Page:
After Surviving A Nashville Flood, Raul Malo's Gibson Guitar Gets A New Lease On Life

Jul 29, 2017

They might not recognize it on sight, but fans of Raul Malo and his group The Mavericks will know it when they hear it: the beautiful, unmistakable tone of Malo's shiny white Gibson L-5 Studio, complete with gold Bigsby tremolo and a black-and-white speckled pick guard.

That guitar has long been one of Malo's favorite instruments, he says. "Like any instrument, when they come into your life, sometimes you end up using them a lot for whatever reason," he says. "You bond with them, they inspire a song or there's just something about them."

That was certainly the case with his Gibson. Malo used the guitar when recording his 2001 album Today and at one of The Mavericks' most famous concerts at Royal Albert Hall in London in 1998. "It looked fantastic on stage, and it sounded great," he says. "I loved playing it, and it always inspired a melody."

So it was a tragedy when the devastating floods that hit Nashville in 2010 all but destroyed it. That spring, heavy rains triggered massive floods in Tennessee and neighboring states. In Nashville, the Grand Ole Opry was swamped, as were other landmarks. Then there was the Soundcheck warehouse near the Cumberland River, long considered a safe location for storing musical instruments. It was flooded, most of its contents going underwater — including Malo's prized Gibson.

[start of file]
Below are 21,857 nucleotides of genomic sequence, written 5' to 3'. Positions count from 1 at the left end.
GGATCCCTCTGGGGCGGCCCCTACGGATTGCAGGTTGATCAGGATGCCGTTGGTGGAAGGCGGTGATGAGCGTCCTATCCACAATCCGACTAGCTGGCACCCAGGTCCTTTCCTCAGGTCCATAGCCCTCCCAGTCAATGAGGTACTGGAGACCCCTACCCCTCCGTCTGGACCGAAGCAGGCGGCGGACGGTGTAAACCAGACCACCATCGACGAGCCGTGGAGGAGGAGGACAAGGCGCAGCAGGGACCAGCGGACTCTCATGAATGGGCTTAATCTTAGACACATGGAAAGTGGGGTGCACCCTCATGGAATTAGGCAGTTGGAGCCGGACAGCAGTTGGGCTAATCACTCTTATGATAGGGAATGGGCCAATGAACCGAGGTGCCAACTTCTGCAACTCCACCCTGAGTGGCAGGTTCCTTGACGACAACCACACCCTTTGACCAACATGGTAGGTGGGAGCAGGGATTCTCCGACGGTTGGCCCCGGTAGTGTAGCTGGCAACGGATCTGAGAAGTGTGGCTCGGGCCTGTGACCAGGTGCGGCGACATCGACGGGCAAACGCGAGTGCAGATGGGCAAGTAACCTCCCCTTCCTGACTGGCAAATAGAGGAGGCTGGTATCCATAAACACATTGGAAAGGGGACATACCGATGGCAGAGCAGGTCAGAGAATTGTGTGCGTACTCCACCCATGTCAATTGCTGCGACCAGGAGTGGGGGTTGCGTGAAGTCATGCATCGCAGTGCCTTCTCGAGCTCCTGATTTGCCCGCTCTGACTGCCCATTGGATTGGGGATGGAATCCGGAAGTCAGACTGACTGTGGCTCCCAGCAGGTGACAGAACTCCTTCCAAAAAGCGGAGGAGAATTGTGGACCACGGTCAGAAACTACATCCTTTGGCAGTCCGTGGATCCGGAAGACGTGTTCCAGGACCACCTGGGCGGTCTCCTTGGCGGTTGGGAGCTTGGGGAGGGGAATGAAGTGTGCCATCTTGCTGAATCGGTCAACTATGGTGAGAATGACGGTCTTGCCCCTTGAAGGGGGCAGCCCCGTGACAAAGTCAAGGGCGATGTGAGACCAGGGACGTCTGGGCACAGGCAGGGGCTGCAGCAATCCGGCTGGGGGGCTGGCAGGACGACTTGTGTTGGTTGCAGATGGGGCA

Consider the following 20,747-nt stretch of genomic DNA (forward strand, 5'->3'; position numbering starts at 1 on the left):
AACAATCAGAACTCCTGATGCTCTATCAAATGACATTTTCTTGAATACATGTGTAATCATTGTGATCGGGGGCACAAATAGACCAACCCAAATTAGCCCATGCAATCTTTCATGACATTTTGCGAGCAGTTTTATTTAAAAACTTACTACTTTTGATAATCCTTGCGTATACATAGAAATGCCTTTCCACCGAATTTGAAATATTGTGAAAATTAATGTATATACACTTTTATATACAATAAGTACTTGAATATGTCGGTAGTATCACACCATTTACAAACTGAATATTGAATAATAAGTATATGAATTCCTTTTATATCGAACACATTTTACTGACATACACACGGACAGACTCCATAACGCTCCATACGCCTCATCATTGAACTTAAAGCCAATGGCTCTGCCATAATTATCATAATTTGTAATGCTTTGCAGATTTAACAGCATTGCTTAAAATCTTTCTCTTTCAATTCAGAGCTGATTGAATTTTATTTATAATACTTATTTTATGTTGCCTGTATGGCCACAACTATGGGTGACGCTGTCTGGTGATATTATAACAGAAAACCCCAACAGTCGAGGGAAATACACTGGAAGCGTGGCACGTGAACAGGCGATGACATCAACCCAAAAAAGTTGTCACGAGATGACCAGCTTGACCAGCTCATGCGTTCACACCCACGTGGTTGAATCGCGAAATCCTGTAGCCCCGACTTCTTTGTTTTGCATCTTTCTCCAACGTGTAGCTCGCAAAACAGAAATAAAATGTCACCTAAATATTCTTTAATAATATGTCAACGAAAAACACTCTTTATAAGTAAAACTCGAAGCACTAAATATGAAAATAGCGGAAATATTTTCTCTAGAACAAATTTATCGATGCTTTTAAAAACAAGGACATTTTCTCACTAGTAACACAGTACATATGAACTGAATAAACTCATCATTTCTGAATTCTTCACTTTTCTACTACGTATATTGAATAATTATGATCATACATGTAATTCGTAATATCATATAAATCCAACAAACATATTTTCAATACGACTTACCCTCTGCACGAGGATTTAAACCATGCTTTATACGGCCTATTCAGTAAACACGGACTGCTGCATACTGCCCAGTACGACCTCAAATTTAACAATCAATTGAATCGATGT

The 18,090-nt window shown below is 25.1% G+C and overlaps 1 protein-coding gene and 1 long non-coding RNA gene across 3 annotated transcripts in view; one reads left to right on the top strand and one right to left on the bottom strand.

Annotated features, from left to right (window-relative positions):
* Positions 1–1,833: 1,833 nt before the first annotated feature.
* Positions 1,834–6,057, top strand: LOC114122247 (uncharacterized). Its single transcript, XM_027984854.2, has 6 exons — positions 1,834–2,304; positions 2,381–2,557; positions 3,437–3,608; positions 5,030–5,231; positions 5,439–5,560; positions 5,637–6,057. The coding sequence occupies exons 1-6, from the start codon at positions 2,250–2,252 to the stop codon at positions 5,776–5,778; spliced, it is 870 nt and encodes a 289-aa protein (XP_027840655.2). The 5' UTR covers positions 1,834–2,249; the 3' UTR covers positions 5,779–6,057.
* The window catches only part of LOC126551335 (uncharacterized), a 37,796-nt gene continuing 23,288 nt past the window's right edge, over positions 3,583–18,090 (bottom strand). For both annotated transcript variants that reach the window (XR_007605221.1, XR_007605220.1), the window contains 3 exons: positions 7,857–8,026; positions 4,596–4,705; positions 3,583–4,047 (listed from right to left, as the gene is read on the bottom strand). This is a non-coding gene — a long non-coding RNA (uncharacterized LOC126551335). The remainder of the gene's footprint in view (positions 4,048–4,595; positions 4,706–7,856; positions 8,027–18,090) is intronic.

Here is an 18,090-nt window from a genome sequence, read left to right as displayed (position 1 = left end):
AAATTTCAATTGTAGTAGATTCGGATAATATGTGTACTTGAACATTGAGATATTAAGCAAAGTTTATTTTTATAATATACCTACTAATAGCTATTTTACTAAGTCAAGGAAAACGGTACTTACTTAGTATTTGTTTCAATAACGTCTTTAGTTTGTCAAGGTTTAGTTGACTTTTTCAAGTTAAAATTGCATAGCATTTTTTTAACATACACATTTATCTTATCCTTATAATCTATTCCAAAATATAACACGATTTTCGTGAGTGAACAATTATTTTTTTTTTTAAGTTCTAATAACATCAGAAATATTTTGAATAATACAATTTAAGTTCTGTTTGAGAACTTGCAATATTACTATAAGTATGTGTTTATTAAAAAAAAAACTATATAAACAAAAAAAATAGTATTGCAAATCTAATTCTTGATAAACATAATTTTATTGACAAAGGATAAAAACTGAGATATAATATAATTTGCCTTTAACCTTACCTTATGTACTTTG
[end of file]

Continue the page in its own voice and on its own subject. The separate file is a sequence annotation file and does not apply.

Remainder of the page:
Enter Nashville luthier Joe Glaser, who had been tasked with restoring and repairing hundreds of damaged guitars salvaged from Soundcheck. Glaser estimates the instruments had been submerged in floodwater for three days. "It was an extremely discouraging time," he says. "It smelt bad. This was the river, this was diesel and sewage — You can just imagine."

But Malo wouldn't give up on his guitar. "The white L-5 would have been a basket case, except Raul's a sentimental, soulful character," Glaser says. "And he came over and said, 'Pal? Can't we do anything about the white L-5?'"

Now, seven years after the flood, Malo has gotten his Gibson back. After receiving the Glaser treatment, Malo says it sounds not just as good as new, but better.